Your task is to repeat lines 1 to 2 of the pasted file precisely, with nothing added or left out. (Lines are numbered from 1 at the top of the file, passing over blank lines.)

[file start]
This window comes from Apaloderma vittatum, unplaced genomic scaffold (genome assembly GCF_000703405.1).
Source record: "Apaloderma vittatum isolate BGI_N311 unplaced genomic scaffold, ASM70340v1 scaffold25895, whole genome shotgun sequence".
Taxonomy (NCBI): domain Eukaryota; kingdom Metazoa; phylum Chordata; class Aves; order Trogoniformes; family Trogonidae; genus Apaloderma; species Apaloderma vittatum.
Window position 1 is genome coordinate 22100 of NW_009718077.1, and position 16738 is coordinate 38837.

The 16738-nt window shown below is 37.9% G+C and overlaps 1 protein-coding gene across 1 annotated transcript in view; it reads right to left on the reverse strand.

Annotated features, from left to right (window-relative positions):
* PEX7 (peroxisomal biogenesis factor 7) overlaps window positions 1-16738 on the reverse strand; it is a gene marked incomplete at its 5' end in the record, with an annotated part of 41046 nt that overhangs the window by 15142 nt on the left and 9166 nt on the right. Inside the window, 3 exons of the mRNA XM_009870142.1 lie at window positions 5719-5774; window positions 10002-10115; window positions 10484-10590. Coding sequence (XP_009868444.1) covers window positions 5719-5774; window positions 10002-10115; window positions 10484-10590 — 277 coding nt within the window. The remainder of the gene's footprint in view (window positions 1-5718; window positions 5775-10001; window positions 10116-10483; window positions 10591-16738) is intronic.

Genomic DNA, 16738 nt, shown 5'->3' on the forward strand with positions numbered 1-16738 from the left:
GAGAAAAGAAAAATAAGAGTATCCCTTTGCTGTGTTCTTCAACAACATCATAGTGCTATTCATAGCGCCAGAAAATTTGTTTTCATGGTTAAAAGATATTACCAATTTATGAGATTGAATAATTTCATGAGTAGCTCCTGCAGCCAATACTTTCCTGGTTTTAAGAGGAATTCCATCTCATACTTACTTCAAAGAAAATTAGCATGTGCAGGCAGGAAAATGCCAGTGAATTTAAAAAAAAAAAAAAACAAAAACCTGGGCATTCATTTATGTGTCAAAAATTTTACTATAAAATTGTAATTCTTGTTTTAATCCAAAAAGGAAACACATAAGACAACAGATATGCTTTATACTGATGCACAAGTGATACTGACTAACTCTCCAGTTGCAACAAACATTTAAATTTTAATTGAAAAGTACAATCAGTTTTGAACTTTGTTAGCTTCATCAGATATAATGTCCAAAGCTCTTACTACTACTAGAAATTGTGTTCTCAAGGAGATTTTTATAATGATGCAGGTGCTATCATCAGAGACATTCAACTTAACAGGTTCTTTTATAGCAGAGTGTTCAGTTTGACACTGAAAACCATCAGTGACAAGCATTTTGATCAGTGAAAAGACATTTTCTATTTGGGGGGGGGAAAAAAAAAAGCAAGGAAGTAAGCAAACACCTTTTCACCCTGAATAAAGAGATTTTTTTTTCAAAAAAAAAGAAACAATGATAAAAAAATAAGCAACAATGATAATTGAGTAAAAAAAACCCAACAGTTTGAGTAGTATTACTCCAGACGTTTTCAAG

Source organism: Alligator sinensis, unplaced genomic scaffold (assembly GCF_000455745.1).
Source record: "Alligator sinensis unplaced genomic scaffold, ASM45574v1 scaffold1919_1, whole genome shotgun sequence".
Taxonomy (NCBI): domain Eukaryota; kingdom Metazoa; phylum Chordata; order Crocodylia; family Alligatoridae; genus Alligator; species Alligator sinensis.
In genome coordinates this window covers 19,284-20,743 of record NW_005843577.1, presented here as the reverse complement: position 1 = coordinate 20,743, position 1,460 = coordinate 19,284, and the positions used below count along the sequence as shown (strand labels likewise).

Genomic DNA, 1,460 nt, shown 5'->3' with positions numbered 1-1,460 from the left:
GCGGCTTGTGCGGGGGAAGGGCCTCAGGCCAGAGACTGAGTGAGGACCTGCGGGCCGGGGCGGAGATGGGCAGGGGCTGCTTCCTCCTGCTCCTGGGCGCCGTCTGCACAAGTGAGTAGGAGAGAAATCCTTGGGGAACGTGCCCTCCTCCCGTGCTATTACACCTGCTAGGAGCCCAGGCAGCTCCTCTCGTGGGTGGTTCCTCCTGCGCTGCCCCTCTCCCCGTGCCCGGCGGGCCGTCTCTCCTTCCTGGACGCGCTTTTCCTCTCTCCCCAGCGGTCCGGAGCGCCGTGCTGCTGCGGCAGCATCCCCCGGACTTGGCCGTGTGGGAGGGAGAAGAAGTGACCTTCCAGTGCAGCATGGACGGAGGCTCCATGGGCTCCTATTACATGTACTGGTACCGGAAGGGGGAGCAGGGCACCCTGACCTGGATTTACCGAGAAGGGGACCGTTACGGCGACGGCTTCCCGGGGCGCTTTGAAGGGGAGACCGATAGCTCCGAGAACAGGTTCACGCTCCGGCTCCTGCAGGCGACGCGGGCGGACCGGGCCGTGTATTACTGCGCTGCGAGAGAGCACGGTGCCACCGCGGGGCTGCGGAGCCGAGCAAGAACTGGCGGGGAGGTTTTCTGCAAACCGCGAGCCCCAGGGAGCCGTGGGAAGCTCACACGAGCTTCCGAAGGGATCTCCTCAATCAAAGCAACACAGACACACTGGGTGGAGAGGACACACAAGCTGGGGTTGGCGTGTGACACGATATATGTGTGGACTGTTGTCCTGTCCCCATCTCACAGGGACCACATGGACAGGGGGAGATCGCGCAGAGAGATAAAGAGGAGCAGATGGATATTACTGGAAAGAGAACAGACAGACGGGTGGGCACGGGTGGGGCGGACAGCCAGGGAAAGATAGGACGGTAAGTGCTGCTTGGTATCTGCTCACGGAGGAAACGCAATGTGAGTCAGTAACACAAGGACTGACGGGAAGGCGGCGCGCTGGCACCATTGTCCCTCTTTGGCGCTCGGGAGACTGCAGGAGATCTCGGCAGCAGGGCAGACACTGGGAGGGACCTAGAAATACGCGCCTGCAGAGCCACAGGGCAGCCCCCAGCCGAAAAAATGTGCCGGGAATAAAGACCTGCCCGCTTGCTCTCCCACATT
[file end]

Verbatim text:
This window comes from Apaloderma vittatum, unplaced genomic scaffold (genome assembly GCF_000703405.1).
Source record: "Apaloderma vittatum isolate BGI_N311 unplaced genomic scaffold, ASM70340v1 scaffold25895, whole genome shotgun sequence".